This was a recreation of a Proms concert that Benjamin Britten conducted in 1963, but with a contemporary twist. The original concert opened with Britten’s own respectful version of Purcell’s Chacony in G minor but, on this occasion, we heard the world premiere of a BBC commission: Joby Talbot’s take on the same piece, an evocative and atmospheric essay in orchestral colour set within a halo of bell sounds.

© BBC / Chris Christodoulou
© BBC / Chris Christodoulou

The rest of the first half was a prophetic bit of concert programming at the end of a week when England was riven by appalling street riots, violence and looting. I found it hard to get these incidents out of my mind during the following two works - Britten’s retelling of the Good Samaritan story in Cantata misericordium and his Sinfonia da Requiem.

The Cantata misericordium was written in 1963 to celebrate the centenary of the Red Cross. It opens with the bleak sound of a string quartet before the chorus enters with the almost pleading intonation, Beati misericordes, which is then extended into a slow triple-time dance accompanied by plucked strings and piano. One of many moving musical moments comes with the little dueted response by the two protagonists (Alan Oke, tenor and, notably, Leigh Melrose, baritone) to the statement “Thou shalt love thy neighbour as thyself” as they sing “But who is my neighbour?” – a question they answer at the end of the work as the dance recurs to the words “Go and do likewise”. As the traveller is robbed and left half dead, the choir adds their soto voce commentary as first a priest and then a Levite pass by before the Samaritan eventually comes to the Traveller’s aid.

The Sinfonia da Requiem is one of the most unlikely pairings of commission and composition ever. It was commissioned in 1939 at the request of the expansively militaristic Japanese government for their celebrations of the 2,600th anniversary of the Empire. They later rejected it as being too Christian. It is dedicated to the memory of his parents and dramatically expresses Britten’s anti-war convictions – “I’m making it as anti-war as possible”. Although it can easily be read as a poke in Japan’s eye, Britten is likely (as Sara Mohr-Pietsch pointed out in her erudite and friendly pre-concert live broadcast talk) to have written this piece whatever the commission. The ominous thuds of the opening ‘slow marching lament’ (Lacrymosa) start a slowly unfolding musical texture of unremitting tension, built on a series of tiny motifs. After an emotive climax, the scherzo-like Dies Irae graphically depicts an ultimately destructive dance of death, the aftermath of which is reflected in the concluding slow movement, Requiem aeturnam.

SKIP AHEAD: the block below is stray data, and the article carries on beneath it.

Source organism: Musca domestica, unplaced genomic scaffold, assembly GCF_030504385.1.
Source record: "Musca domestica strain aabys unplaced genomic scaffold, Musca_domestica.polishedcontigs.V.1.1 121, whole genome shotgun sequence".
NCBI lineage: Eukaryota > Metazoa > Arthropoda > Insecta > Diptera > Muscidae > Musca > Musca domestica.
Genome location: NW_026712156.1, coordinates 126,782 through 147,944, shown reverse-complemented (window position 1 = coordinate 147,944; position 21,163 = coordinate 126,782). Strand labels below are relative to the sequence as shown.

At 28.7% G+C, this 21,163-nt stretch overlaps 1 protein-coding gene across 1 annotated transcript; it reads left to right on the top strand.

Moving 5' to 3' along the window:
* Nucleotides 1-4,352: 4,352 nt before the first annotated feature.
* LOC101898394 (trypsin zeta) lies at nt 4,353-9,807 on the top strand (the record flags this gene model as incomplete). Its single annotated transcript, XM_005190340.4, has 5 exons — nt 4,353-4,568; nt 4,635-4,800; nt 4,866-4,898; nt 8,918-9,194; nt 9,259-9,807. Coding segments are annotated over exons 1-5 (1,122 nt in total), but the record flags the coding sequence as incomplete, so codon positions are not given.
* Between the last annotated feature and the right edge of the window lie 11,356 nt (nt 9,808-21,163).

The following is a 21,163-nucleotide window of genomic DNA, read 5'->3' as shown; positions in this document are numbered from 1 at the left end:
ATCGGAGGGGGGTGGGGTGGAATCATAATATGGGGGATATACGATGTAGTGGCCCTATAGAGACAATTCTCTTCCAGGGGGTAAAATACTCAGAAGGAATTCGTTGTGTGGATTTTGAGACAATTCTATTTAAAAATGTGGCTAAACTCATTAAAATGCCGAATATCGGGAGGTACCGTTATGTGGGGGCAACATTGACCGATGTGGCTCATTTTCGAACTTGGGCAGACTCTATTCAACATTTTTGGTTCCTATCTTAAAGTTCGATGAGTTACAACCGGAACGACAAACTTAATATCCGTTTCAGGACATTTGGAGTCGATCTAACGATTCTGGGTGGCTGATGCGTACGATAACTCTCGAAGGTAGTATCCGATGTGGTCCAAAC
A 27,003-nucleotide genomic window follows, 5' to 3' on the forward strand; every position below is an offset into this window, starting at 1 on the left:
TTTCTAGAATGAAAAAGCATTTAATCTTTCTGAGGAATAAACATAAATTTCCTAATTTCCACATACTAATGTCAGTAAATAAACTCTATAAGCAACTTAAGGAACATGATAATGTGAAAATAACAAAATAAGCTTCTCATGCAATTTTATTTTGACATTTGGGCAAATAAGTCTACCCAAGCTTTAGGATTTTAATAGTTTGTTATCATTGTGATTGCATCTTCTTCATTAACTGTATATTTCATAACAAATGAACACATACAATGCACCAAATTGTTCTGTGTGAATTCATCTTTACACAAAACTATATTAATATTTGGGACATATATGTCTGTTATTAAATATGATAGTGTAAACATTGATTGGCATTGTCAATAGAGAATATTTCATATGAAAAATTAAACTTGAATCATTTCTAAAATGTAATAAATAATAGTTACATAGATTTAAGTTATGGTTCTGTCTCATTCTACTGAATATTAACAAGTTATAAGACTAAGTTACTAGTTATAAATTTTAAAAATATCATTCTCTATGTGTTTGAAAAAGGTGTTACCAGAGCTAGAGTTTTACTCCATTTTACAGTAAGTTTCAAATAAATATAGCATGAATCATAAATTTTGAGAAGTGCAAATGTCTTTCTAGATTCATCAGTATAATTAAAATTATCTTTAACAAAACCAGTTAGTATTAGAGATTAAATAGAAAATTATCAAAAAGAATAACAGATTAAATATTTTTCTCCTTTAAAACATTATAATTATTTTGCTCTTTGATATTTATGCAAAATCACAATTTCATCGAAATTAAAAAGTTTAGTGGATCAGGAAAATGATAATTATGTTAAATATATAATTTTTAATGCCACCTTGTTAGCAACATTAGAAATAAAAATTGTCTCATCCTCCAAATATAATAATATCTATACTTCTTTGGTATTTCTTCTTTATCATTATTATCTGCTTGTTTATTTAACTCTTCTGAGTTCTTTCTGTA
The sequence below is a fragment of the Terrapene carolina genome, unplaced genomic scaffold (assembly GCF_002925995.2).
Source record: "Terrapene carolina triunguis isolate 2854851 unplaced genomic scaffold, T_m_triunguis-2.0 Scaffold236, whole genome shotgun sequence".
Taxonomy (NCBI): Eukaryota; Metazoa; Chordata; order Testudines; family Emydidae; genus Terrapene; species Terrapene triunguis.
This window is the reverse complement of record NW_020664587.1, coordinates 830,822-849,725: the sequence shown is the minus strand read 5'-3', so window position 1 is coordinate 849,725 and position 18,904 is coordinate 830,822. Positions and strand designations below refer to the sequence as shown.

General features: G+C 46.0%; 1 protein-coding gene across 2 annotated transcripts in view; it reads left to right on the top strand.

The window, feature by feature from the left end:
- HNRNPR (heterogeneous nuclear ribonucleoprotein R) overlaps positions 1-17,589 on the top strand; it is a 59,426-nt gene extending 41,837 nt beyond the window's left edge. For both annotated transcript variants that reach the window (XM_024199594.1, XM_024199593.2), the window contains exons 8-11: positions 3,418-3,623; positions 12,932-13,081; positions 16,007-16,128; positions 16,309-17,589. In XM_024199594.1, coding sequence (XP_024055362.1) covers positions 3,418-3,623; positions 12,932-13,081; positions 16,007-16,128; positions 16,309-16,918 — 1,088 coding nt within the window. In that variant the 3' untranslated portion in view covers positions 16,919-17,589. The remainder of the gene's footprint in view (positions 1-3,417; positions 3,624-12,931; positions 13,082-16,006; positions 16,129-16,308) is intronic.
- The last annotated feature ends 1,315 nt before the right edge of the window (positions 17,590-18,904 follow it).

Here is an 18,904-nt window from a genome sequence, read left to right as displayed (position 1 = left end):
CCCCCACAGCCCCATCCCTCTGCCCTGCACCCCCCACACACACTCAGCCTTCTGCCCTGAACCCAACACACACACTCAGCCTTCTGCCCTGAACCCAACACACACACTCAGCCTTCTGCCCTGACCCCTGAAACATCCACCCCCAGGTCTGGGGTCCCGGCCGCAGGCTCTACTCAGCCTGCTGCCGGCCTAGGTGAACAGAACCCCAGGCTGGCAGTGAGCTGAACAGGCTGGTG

The Spring Symphony (1949) managed to re-focus my mind. As with the Sinfonia da Requiem, the opening is dark and mysterious, reflecting the pleas of the chorus for spring to arrive and for the fair sun to ‘Shine out’ – a fine example of Britten’s talent for writing for voices (notably in the passage set to the words “Crookt age on three knees creeps the street”) and his use of restrained but imaginative orchestral textures. A further 12 poems are packaged into a fragmented, but notionally four movement work showing scant regard to symphonic form. Spenser’s ‘The merry cuckoo” has the tenor soloist (the excellent Alan Oke) battling againt three stuttering trumpets, while the rocking dance of ‘Spring, the sweet spring’ has all three soloists singing the bird’s merry lay “Cuckoo, jug-jug, pu-we, to-witta-woo!”. A lusty boys choir gave us ‘The Driving Boy’ before they whistle an accompaniment to the soprano soloist. Christine Rice managed to tone down her excessive vibrato just a tad for Britten’s selection of verses from WH Auden’s “vision of agape” - ‘Out on the lawn I lie in bed’ with its wordless chorus and sparky woodwind background, with a juddering flute reflecting Auden’s contemplation on ‘the tyrannies of love’ and Britten’s pacifist beliefs musically expressed in the line “Where Poland draws her Eastern bow, what violence is done;”. The rumbustuous finale is set to ‘London, to thee I do present’, from ‘The Knight of the Burning Pestle’, complete with several appearances of a cow horn. It builds to a glorious finale when the boys’ choir and brass crown the orchestra and choir with ‘Sumer is icumen in’.

No fewer than two of the original four soloists and the conductor had to be replaced at short notice. Mark Wigglesworth is to be congratulated for conducting this complex programme with such surety. As with the other ‘Choral Sunday’s, there was a chance for audience members to get to know the work (and to realise how deceptively tricky Britten’s music is to sing) at the early afternoon Proms Plus Sing, led on this occasion by the energetic Anna Flannagan.